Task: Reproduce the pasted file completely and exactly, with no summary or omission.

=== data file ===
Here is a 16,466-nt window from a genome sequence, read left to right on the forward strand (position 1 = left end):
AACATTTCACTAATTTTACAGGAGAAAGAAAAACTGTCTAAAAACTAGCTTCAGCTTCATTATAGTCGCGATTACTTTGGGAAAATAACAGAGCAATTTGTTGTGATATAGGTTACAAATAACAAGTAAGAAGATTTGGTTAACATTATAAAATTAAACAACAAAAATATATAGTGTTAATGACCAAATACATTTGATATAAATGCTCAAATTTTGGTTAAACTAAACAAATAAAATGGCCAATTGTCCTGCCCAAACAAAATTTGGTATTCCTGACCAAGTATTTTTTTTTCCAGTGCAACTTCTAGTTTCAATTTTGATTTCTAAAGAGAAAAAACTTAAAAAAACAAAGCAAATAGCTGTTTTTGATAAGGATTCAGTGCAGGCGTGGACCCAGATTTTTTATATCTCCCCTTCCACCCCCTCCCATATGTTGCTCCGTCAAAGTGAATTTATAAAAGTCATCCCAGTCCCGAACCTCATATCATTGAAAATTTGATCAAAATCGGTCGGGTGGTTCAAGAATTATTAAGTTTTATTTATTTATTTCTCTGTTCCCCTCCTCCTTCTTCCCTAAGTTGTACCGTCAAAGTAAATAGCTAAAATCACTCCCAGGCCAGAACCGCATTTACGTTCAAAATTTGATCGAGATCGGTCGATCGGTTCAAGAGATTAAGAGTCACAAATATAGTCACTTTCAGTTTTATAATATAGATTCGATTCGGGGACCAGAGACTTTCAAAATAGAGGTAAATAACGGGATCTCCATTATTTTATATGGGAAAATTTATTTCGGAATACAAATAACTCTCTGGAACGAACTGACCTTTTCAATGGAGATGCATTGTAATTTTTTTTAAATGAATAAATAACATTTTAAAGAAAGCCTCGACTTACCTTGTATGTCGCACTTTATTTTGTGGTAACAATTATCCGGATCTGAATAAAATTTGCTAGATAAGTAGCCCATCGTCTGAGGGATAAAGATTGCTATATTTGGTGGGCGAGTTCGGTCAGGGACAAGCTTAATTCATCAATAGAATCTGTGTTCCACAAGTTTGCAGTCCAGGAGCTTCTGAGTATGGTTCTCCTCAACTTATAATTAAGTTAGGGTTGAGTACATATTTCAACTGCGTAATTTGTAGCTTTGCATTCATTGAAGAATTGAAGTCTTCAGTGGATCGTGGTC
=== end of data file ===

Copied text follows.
Here is a 16,466-nt window from a genome sequence, read left to right on the forward strand (position 1 = left end):
AACATTTCACTAATTTTACAGGAGAAAGAAAAACTGTCTAAAAACTAGCTTCAGCTTCATTATAGTCGCGATTACTTTGGGAAAATAACAGAGCAATTTGTTGTGATATAGGTTACAAATAACAAGTAAGAAGATTTGGTTAACATTATAAAATTAAACAACAAAAATATATAGTGTTAATGACCAAATACATTTGATATAAATGCTCAAATTTTGGTTAAACTAAACAAATAAAATGGCCAATTGTCCTGCCCAAACAAAATTTGGTATTCCTGACCAAGTATTTTTTTTTCCAGTGCAACTTCTAGTTTCAATTTTGATTTCTAAAGAGAAAAAACTTAAAAAAACAAAGCAAATAGCTGTTTTTGATAAGGATTCAGTGCAGGCGTGGACCCAGATTTTTTATATCTCCCCTTCCACCCCCTCCCATATGTTGCTCCGTCAAAGTGAATTTATAAAAGTCATCCCAGTCCCGAACCTCATATCATTGAAAATTTGATCAAAATCGGTCGGGTGGTTCAAGAATTATTAAGTTTTATTTATTTATTTCTCTGTTCCCCTCCTCCTTCTTCCCTAAGTTGTACCGTCAAAGTAAATAGCTAAAATCACTCCCAGGCCAGAACCGCATTTACGTTCAAAATTTGATCGAGATCGGTCGATCGGTTCAAGAGATTAAGAGTCACAAATATAGTCACTTTCAGTTTTATAATATAGATTCGATTCGGGGACCAGAGACTTTCAAAATAGAGGTAAATAACGGGATCTCCATTATTTTATATGGGAAAATTTATTTCGGAATACAAATAACTCTCTGGAACGAACTGACCTTTTCAATGGAGATGCATTGTAATTTTTTTTAAATGAATAAATAACATTTTAAAGAAAGCCTCGACTTACCTTGTATGTCGCACTTTATTTTGTGGTAACAATTATCCGGATCTGAATAAAATTTGCTAGATAAGTAGCCCATCGTCTGAGGGATAAAGATTGCTATATTTGGTGGGCGAGTTCGGTCAGGGACAAGCTTAATTCATCAATAGAATCTGTGTTCCACAAGTTTGCAGTCCAGGAGCTTCTGAGTATGGTTCTCCTCAACTTATAATTAAGTTAGGGTTGAGTACATATTTCAACTGCGTAATTTGTAGCTTTGCATTCATTGAAGAATTGAAGTCTTCAGTGGATCGTGGTC